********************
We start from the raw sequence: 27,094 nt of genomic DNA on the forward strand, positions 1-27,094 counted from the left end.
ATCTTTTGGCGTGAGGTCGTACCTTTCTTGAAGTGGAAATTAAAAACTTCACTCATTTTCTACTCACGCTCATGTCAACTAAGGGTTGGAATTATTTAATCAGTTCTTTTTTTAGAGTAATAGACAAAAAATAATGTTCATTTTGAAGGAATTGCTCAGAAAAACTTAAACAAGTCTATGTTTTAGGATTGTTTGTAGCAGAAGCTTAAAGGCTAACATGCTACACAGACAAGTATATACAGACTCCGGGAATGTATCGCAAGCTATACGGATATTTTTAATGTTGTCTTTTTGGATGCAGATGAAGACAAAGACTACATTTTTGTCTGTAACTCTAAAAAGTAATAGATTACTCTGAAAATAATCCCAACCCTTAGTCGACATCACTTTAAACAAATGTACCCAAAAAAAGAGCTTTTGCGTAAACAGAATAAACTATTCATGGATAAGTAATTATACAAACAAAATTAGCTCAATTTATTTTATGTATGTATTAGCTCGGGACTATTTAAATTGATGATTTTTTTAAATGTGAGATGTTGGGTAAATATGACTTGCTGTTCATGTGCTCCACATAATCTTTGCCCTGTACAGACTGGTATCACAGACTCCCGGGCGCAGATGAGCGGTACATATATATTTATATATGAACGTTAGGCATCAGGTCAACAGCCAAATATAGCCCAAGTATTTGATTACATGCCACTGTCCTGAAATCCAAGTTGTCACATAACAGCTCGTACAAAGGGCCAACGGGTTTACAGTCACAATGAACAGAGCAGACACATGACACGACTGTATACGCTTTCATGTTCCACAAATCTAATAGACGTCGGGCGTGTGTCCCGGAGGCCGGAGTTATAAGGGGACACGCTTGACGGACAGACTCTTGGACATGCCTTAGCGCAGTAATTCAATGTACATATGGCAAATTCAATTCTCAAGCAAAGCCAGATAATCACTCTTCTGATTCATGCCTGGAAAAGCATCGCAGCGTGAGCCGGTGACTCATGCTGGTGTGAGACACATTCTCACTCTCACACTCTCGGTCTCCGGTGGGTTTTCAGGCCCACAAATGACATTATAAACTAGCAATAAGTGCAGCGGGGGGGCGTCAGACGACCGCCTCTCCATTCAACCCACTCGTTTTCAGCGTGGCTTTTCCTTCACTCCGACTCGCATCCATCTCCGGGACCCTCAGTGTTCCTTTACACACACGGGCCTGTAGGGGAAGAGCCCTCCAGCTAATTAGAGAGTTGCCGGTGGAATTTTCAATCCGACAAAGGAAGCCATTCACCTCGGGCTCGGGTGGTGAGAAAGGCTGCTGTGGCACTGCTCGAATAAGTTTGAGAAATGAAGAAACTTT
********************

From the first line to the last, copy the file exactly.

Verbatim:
We start from the raw sequence: 27,094 nt of genomic DNA on the forward strand, positions 1-27,094 counted from the left end.
ATCTTTTGGCGTGAGGTCGTACCTTTCTTGAAGTGGAAATTAAAAACTTCACTCATTTTCTACTCACGCTCATGTCAACTAAGGGTTGGAATTATTTAATCAGTTCTTTTTTTAGAGTAATAGACAAAAAATAATGTTCATTTTGAAGGAATTGCTCAGAAAAACTTAAACAAGTCTATGTTTTAGGATTGTTTGTAGCAGAAGCTTAAAGGCTAACATGCTACACAGACAAGTATATACAGACTCCGGGAATGTATCGCAAGCTATACGGATATTTTTAATGTTGTCTTTTTGGATGCAGATGAAGACAAAGACTACATTTTTGTCTGTAACTCTAAAAAGTAATAGATTACTCTGAAAATAATCCCAACCCTTAGTCGACATCACTTTAAACAAATGTACCCAAAAAAAGAGCTTTTGCGTAAACAGAATAAACTATTCATGGATAAGTAATTATACAAACAAAATTAGCTCAATTTATTTTATGTATGTATTAGCTCGGGACTATTTAAATTGATGATTTTTTTAAATGTGAGATGTTGGGTAAATATGACTTGCTGTTCATGTGCTCCACATAATCTTTGCCCTGTACAGACTGGTATCACAGACTCCCGGGCGCAGATGAGCGGTACATATATATTTATATATGAACGTTAGGCATCAGGTCAACAGCCAAATATAGCCCAAGTATTTGATTACATGCCACTGTCCTGAAATCCAAGTTGTCACATAACAGCTCGTACAAAGGGCCAACGGGTTTACAGTCACAATGAACAGAGCAGACACATGACACGACTGTATACGCTTTCATGTTCCACAAATCTAATAGACGTCGGGCGTGTGTCCCGGAGGCCGGAGTTATAAGGGGACACGCTTGACGGACAGACTCTTGGACATGCCTTAGCGCAGTAATTCAATGTACATATGGCAAATTCAATTCTCAAGCAAAGCCAGATAATCACTCTTCTGATTCATGCCTGGAAAAGCATCGCAGCGTGAGCCGGTGACTCATGCTGGTGTGAGACACATTCTCACTCTCACACTCTCGGTCTCCGGTGGGTTTTCAGGCCCACAAATGACATTATAAACTAGCAATAAGTGCAGCGGGGGGGCGTCAGACGACCGCCTCTCCATTCAACCCACTCGTTTTCAGCGTGGCTTTTCCTTCACTCCGACTCGCATCCATCTCCGGGACCCTCAGTGTTCCTTTACACACACGGGCCTGTAGGGGAAGAGCCCTCCAGCTAATTAGAGAGTTGCCGGTGGAATTTTCAATCCGACAAAGGAAGCCATTCACCTCGGGCTCGGGTGGTGAGAAAGGCTGCTGTGGCACTGCTCGAATAAGTTTGAGAAATGAAGAAACTTT